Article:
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Simon and Schuster Children's, 2017. ISBN 9781471121036
(Age: 4+) Recommended. Humour. Vegetables. Sports Day. Supertato has decided that it's time for all the vegetables in the supermarket to get fit and so he organised a sports day with lots of prizes. Then along comes the Evil Pea, with Gloria, a giant watermelon, who is determined to win all the prizes. Supertato gets things going and it looks as if the Evil Pea will walk away with everything, until Supertato comes up with a brilliant idea that derails Evil Pea's dastardly plan.
The third in the series with Supertato as the star (Supertato and Veggies assemble) will keep readers giggling as they follow the antics of the vegetables on Sports Day and try and work out just what Supertato will come up to foil the Evil Pea's plan to have all the prizes. They will also have fun identifying the pictures of the vegetables in the races and in the background of the story and there is the added incentive of working out what Gloria is supposed to resemble.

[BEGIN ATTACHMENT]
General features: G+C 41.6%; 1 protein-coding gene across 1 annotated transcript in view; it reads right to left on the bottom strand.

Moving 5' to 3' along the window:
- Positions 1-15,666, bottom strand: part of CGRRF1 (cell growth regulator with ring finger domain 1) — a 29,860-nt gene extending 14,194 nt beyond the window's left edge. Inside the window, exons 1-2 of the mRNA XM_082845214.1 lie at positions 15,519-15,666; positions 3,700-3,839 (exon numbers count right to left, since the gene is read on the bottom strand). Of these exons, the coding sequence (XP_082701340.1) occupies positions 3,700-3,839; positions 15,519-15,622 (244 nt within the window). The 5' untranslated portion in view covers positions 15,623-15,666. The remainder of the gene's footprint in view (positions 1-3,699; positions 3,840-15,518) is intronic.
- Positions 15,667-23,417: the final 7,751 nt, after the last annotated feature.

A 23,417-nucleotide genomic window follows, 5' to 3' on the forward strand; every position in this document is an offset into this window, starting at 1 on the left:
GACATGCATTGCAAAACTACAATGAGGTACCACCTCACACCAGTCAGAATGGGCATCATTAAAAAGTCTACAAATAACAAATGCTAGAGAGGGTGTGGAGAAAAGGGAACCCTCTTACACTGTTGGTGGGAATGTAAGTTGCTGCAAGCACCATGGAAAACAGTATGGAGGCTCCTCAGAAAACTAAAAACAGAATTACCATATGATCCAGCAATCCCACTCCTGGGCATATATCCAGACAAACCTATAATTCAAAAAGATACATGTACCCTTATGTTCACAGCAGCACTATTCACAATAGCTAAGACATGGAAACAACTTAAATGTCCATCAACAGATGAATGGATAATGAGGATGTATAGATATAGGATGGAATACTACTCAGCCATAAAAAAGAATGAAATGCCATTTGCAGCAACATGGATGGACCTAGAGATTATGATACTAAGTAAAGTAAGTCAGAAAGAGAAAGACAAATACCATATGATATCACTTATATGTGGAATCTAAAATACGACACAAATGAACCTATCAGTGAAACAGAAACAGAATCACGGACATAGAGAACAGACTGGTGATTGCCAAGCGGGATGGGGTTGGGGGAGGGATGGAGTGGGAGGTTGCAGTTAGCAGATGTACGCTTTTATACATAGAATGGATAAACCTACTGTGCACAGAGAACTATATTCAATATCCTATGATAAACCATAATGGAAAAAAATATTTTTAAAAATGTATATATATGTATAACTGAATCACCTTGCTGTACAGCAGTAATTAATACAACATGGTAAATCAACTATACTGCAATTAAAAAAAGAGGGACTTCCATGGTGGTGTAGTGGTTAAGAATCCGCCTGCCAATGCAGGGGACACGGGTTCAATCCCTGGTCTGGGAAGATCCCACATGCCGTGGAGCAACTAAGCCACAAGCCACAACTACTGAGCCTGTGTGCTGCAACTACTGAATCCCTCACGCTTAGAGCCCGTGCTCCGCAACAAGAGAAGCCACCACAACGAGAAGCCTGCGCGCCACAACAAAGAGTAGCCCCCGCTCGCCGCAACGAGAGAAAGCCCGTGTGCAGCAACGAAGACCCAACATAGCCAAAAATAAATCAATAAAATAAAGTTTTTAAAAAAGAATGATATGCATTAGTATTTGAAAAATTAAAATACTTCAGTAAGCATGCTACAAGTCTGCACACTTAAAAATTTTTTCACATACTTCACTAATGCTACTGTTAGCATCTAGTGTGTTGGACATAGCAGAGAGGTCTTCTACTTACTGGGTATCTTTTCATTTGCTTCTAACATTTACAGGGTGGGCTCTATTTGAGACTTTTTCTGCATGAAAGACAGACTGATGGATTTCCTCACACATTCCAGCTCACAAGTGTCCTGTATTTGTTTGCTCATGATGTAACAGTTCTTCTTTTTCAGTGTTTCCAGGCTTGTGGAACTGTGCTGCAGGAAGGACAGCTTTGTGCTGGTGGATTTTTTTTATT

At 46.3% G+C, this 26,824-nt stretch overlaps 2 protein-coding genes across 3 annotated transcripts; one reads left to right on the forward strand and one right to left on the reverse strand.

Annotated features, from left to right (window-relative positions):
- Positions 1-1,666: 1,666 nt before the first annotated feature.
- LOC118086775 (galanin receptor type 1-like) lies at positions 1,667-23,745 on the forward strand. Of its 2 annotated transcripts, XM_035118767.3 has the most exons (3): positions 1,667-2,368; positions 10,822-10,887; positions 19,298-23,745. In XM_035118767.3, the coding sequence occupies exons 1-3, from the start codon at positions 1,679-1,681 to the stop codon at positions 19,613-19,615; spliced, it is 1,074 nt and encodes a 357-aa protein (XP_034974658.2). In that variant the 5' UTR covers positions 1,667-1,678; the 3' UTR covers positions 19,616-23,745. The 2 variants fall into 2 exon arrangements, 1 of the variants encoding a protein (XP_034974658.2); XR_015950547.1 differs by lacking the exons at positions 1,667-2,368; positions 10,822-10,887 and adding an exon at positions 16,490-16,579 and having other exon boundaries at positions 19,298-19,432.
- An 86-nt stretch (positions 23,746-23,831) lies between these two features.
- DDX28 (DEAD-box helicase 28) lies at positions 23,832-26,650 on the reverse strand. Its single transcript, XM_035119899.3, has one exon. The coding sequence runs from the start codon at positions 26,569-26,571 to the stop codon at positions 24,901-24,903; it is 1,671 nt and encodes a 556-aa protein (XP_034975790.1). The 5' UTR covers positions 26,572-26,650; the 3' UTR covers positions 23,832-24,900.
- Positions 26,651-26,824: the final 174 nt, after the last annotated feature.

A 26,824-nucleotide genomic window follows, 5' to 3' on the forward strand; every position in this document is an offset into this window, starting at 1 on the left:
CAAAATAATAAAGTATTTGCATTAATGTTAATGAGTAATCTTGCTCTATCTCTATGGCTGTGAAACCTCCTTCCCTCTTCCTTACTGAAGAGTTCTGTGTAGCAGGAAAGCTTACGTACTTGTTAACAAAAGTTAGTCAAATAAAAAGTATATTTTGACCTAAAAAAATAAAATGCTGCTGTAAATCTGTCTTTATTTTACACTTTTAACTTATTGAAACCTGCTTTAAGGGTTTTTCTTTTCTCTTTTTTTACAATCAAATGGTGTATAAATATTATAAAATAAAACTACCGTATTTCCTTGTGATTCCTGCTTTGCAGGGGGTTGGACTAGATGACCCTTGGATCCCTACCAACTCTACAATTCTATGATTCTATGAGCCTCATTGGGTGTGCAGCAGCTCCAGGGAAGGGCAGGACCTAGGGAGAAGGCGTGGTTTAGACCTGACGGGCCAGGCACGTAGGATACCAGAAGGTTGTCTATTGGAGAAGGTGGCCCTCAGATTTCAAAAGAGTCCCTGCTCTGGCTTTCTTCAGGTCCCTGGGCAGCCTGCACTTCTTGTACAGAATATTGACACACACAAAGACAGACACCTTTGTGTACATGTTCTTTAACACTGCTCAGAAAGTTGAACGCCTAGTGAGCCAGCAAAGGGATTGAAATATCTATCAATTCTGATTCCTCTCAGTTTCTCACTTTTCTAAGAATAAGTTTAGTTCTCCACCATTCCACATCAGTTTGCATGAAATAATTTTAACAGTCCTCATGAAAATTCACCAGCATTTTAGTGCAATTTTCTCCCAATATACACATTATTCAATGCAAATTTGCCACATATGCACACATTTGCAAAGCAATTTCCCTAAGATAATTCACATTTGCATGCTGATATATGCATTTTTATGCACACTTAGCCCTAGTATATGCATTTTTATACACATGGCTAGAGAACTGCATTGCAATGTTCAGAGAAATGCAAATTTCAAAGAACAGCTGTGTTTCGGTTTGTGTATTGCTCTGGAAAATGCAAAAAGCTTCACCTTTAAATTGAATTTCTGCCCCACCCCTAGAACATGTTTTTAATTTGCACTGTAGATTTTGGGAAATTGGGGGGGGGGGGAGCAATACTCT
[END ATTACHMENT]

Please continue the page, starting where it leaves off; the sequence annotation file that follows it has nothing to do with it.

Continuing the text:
The illustrations are bright and cheerful and the expressions on the faces of the veggies will bring a smile to the faces of readers and listeners.
This will be a firm favourite of young children with its original storyline, subtle hints on healthy veggies and exercise and fun characters.
Pat Pledger


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May 26 2017

Tales from the Shadowhunter Academy by Cassandra Clare and others

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Tales from the Shadowhunter Academy bks.1-10. Walker Books, 2017. ISBN 9781406373585